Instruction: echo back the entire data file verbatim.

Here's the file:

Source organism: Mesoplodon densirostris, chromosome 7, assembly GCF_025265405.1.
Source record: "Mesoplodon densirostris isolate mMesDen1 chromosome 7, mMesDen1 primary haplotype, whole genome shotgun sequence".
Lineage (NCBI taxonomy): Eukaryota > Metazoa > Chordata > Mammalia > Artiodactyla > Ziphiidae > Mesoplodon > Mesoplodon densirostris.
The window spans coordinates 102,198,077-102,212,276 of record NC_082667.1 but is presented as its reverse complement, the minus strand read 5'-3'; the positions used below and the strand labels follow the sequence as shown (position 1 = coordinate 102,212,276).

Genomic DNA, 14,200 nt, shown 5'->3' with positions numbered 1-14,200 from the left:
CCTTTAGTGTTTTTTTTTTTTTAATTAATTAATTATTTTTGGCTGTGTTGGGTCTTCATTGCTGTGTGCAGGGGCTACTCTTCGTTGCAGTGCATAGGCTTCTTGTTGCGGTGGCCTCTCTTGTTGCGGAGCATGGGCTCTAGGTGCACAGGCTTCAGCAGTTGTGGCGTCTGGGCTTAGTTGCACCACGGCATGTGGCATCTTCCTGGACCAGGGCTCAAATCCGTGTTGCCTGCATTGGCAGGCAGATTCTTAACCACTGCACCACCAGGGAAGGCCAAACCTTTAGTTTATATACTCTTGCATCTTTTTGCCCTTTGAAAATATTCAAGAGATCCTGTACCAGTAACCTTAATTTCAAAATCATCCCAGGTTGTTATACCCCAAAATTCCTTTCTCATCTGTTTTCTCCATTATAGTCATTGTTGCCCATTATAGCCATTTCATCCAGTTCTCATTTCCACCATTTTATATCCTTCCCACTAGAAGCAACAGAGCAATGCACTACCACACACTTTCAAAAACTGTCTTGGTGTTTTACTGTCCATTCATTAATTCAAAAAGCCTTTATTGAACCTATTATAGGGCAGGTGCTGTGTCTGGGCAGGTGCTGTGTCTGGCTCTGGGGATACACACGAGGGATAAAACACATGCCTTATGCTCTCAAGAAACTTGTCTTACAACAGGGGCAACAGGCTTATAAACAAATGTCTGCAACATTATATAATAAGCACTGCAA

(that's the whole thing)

Source organism: Mesoplodon densirostris, chromosome 7, assembly GCF_025265405.1.
Source record: "Mesoplodon densirostris isolate mMesDen1 chromosome 7, mMesDen1 primary haplotype, whole genome shotgun sequence".
Lineage (NCBI taxonomy): Eukaryota > Metazoa > Chordata > Mammalia > Artiodactyla > Ziphiidae > Mesoplodon > Mesoplodon densirostris.
The window spans coordinates 102,198,077-102,212,276 of record NC_082667.1 but is presented as its reverse complement, the minus strand read 5'-3'; the positions used below and the strand labels follow the sequence as shown (position 1 = coordinate 102,212,276).

Genomic DNA, 14,200 nt, shown 5'->3' with positions numbered 1-14,200 from the left:
CCTTTAGTGTTTTTTTTTTTTTAATTAATTAATTATTTTTGGCTGTGTTGGGTCTTCATTGCTGTGTGCAGGGGCTACTCTTCGTTGCAGTGCATAGGCTTCTTGTTGCGGTGGCCTCTCTTGTTGCGGAGCATGGGCTCTAGGTGCACAGGCTTCAGCAGTTGTGGCGTCTGGGCTTAGTTGCACCACGGCATGTGGCATCTTCCTGGACCAGGGCTCAAATCCGTGTTGCCTGCATTGGCAGGCAGATTCTTAACCACTGCACCACCAGGGAAGGCCAAACCTTTAGTTTATATACTCTTGCATCTTTTTGCCCTTTGAAAATATTCAAGAGATCCTGTACCAGTAACCTTAATTTCAAAATCATCCCAGGTTGTTATACCCCAAAATTCCTTTCTCATCTGTTTTCTCCATTATAGTCATTGTTGCCCATTATAGCCATTTCATCCAGTTCTCATTTCCACCATTTTATATCCTTCCCACTAGAAGCAACAGAGCAATGCACTACCACACACTTTCAAAAACTGTCTTGGTGTTTTACTGTCCATTCATTAATTCAAAAAGCCTTTATTGAACCTATTATAGGGCAGGTGCTGTGTCTGGGCAGGTGCTGTGTCTGGCTCTGGGGATACACACGAGGGATAAAACACATGCCTTATGCTCTCAAGAAACTTGTCTTACAACAGGGGCAACAGGCTTATAAACAAATGTCTGCAACATTATATAATAAGCACTGCAA